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Peeta Mellark, Part ONE
I stand, hands clenched, waiting for the woman to pull the slip out. Her fingers close over a slip of paper, and I hold my breath. Not her. Anyone but her, I plead in my head. Then I hear Effie Trinket say ‘Everdeen.’ My heart beats uncontrollably, as if it’s determined to break out of my chest. I catch a glimpse of the girl nervously making her way up to the stage, and my heart stops for a second when I suddenly realise it’s not Katniss. My hopes lift, but then drops to my stomach as I realise who the girl actually is. There’s no way Katniss is going to allow this.
To prove my thoughts, I hear Katniss’ voice, scream out in the crowd.
“Prim! Prim!” She’s shouting, but there’s no need for it in the silent crowd. Her volume just adds to the sense of desperation. The crowd splits straight away, leaving a clear path for her.
“I volunteer!” she shouts. “I volunteer as tribute!”
People start murmuring around me, clearly confused. No-one in our district has volunteered in a long time. Some had even forgotten that it could be done.
“Lovely” says Effie Trinket, and I ignore the rest of what she says in disgust. It’s far from lovely. The mayor is saying something to Effie, but I really don’t care what it is. Everyone’s distracted by the agonized, pleading screams of Prim. Her begging tugs at my heartstrings. I may not know Prim well, but she’s as pure as you can get, and it’s hard not to love her. Katniss turns back and I can tell she’s trying to keep a brave front. Gale grabs Prim and drags her back, which makes my heart hurt more. The reminder that Gale is closer to Katniss than I could ever be will always hurt.
Effie Trinket is talking again, and I turn my attention to her just in time to hear her say “Lets give a round of applause to our newest tribute!” with a great big grin on her face.
The silence of District Twelve wiped the smile off the despicable woman’s face almost immediately. Then, something special happened in the crowd. Something that you weren’t able to see, but everyone simultaneously was aware of. It started with one person, then two, and soon enough, every person in the crowd lifted the three middle fingers of their left hand, raised it to their lips, and held it out to Katniss. It’s an ancient gesture, a sign of respect, a sign of goodbye. I can see that now, Katniss is truly close to tears. As if on cue, Haymitch staggers up drunkenly to the stage, and flings an arm around Katniss. I can hardly make out what he’s saying, he’s that drunk. Pointing at the camera for some reason, he starts shouting unintelligible things, which sound like insults. I hear a few people snickering, but I’m not in the mood to laugh; if this is who Katniss is relying on to survive, then she has no chance.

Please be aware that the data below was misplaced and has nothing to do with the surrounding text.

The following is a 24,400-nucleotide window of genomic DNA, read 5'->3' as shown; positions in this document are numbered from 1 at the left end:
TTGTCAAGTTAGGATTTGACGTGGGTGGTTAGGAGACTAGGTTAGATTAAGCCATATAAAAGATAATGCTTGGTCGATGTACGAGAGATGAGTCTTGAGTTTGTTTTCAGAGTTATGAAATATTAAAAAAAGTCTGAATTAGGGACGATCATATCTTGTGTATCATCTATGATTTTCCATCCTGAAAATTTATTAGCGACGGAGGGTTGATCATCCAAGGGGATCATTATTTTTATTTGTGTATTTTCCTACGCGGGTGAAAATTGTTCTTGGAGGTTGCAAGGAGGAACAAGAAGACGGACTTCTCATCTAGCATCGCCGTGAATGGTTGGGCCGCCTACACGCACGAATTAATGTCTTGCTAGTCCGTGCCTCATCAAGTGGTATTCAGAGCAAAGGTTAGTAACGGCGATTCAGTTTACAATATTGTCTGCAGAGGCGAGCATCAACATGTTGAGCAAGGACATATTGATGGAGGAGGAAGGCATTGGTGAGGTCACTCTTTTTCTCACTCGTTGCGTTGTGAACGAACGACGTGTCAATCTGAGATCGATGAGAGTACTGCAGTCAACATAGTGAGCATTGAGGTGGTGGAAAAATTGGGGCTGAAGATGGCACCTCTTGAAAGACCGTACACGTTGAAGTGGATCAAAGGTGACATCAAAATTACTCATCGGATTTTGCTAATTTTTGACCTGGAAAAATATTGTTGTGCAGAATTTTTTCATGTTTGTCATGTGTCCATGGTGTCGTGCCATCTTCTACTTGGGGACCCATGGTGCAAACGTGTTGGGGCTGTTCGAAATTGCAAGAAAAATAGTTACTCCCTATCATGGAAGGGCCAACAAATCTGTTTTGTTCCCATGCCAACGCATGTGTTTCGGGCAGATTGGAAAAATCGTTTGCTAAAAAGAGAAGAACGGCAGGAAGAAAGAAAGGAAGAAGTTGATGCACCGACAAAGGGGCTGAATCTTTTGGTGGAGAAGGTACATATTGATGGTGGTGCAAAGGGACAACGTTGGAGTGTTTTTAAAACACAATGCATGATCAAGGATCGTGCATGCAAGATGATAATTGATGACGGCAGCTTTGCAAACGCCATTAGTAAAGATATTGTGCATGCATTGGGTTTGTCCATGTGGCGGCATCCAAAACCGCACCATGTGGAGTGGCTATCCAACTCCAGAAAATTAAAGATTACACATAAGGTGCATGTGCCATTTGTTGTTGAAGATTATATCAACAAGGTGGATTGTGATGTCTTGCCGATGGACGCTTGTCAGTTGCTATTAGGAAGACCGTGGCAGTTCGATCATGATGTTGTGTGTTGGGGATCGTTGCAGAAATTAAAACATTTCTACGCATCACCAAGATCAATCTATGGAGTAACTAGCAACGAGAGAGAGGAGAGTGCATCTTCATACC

Suddenly, Haymitch disappears off the stage and falls to the ground, completely out of it. As he’s dragged away on a stretcher, Effie Trinket tries to seize control of the situation again. Adjusting her wig, she quickly addresses the crowd again.
“It’s time to choose our boy tribute” he trills out in her incredibly annoying voice. I brace myself, waiting to see if it’s me whose life has effectively ended. I focus on Effie Trinket, who is clearly in a state as she holds her wig steady in one hand, and grabs the first slip that comes to hand.
Looking down at the paper, she reads the name.
My heart is suddenly beating too fast and too loud for me to register what’s happening. I force myself to walk up the stage and act like I’m not scared out of my wits. As I take my place on stage, Effie Trinket asks for any volunteers. Obviously, no-one steps up.
The mayor clears his throat and begins to recite the tedious Treaty of Treason, like he does every year, but I’ve heard it so many times that I don’t bother to listen. Instead, I remember the first time I came close to Katniss. That day, when I saw her aimlessly wandering the streets, desperately looking for food, and I risked a smack with the cane to send some bread her way. I felt it was the best thing I could do, maybe because I was scared to do anything more.
I snap back to reality as I realise the Mayor has finished reciting the Treaty, and is motioning for me to shake hands with Katniss. My heart picks up pace again, but for an entirely different reason to when my name was called. I gently hold Katniss’ hand in mine, look her straight in the eye, and give her hand a small squeeze. We turn back to the crowd of District Twelve, and I try not to dwell on the fact that only one of us can come back.